“Having George (Clooney) as the director and doing a major role didn’t hurt,” admits “Good Night, and Good Luck” co-scripter/producer Heslov. But even with Clooney’s bankability, getting a serious-minded film off the ground wasn’t going to be easy.
“We always knew we wanted to do it in black-and-white, which costs more, and we knew we wanted David Strathairn to star,” says Heslov. Neither were exactly big selling points. Warner Independent passed, until Heslov and Clooney went to Todd Wagner and Mark Cuban at 2929, who had previously teamed with the pair on the film “Criminal.”
They also partnered with eBay founder Jeff Skoll’s Participant Prods. “They have a mandate to make films that have some sort of social impact and relevance,” Heslov explains. “They’ve also done ‘North Country’ and ‘Syriana.’ We were very ambitious,” “Fortunately, George shoots very fast. And David is unbelievably prepared.”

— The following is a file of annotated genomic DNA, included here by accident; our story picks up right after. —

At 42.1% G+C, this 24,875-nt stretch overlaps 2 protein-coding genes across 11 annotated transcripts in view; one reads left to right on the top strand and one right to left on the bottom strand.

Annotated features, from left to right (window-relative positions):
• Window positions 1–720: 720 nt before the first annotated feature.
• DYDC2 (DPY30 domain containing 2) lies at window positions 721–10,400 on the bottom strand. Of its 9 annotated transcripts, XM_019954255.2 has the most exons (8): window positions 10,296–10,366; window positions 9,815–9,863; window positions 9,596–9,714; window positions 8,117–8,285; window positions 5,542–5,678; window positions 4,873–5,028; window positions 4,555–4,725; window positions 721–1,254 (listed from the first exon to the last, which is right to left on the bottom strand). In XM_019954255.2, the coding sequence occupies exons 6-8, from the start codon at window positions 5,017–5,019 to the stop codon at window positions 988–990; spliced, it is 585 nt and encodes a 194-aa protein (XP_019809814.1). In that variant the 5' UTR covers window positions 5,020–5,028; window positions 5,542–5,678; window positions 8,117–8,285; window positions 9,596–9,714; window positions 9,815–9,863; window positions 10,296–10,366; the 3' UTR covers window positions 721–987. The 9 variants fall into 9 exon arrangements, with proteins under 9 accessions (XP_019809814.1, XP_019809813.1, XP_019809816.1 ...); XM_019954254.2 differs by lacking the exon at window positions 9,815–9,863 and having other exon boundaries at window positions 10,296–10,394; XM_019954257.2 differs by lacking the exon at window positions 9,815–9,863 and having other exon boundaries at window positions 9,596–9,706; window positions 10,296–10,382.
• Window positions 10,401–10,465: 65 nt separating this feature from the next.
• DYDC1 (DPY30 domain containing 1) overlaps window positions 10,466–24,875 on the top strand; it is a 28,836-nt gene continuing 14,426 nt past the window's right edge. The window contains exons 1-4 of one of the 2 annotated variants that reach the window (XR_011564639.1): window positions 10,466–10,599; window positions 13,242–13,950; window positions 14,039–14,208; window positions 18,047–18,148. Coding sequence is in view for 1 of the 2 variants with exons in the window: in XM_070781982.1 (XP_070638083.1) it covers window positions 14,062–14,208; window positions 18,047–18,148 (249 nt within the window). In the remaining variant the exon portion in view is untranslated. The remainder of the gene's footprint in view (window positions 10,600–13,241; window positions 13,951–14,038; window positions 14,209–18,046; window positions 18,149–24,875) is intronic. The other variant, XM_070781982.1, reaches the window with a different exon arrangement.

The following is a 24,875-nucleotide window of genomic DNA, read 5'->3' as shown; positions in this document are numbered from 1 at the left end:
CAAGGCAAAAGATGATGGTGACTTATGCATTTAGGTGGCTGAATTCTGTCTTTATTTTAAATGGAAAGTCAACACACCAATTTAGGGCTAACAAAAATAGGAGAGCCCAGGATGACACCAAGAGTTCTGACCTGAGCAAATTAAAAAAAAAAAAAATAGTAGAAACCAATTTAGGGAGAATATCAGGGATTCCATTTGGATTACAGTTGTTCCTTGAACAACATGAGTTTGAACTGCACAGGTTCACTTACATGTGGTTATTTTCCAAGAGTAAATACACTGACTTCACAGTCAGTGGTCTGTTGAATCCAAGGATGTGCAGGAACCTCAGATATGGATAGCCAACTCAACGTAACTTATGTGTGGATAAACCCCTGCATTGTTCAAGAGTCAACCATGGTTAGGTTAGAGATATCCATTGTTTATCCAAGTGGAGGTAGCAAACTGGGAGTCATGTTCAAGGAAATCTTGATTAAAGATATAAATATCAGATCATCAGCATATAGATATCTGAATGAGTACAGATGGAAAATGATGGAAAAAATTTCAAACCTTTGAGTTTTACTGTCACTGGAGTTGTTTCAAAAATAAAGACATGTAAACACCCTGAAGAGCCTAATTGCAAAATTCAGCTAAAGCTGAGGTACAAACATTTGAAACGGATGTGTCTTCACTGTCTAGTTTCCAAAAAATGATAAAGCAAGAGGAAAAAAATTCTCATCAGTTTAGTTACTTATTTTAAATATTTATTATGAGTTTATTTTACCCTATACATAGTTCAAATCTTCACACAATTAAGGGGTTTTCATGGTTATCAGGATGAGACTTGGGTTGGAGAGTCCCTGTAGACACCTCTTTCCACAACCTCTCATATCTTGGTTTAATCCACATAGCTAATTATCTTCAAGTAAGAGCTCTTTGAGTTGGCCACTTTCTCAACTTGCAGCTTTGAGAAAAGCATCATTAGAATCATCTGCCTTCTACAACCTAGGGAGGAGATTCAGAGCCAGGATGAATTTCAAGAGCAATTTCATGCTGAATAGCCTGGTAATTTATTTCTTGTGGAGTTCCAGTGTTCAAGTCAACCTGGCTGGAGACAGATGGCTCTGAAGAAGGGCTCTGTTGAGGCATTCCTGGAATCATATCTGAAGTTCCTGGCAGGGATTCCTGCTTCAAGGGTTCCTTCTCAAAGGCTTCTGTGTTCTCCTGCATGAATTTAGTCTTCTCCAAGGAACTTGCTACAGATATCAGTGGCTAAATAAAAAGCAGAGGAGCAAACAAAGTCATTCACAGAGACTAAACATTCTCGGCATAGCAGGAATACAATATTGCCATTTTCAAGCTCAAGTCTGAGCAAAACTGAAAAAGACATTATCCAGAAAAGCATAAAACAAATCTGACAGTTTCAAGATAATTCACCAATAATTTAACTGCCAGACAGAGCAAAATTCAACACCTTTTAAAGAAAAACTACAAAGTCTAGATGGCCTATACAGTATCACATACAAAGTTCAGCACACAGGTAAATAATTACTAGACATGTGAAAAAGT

One of the biggest production headaches, which Heslov handled personally, was finding all the archival footage used in the film. Not just the McCarthy hearings and Sen. Joseph McCarthy’s television appearances — he appears entirely via existing footage — but everything on every TV screen in the film.
“There were scenes where there were 20 monitors and 10 different things going on at once. It was a logistical nightmare,” Heslov admits. “And the footage was in all different formats. It was quite a project.”
Heslov also selected the two “Person to Person” interviews used in the film — fluff pieces that are clearly a waste of time as far as Murrow is concerned. “I started watching them all. And when I saw the Liberace one, I called George at home and played it over the phone. That ended up being exactly the right piece. It all comes down to luck.
“George and I made exactly the movie we had imagined,” Heslov says, “without having to make any compromises. That’s a testament to George and his strong vision. We’re so grateful to the guys with the dough and Warner Independent for letting us have our say.”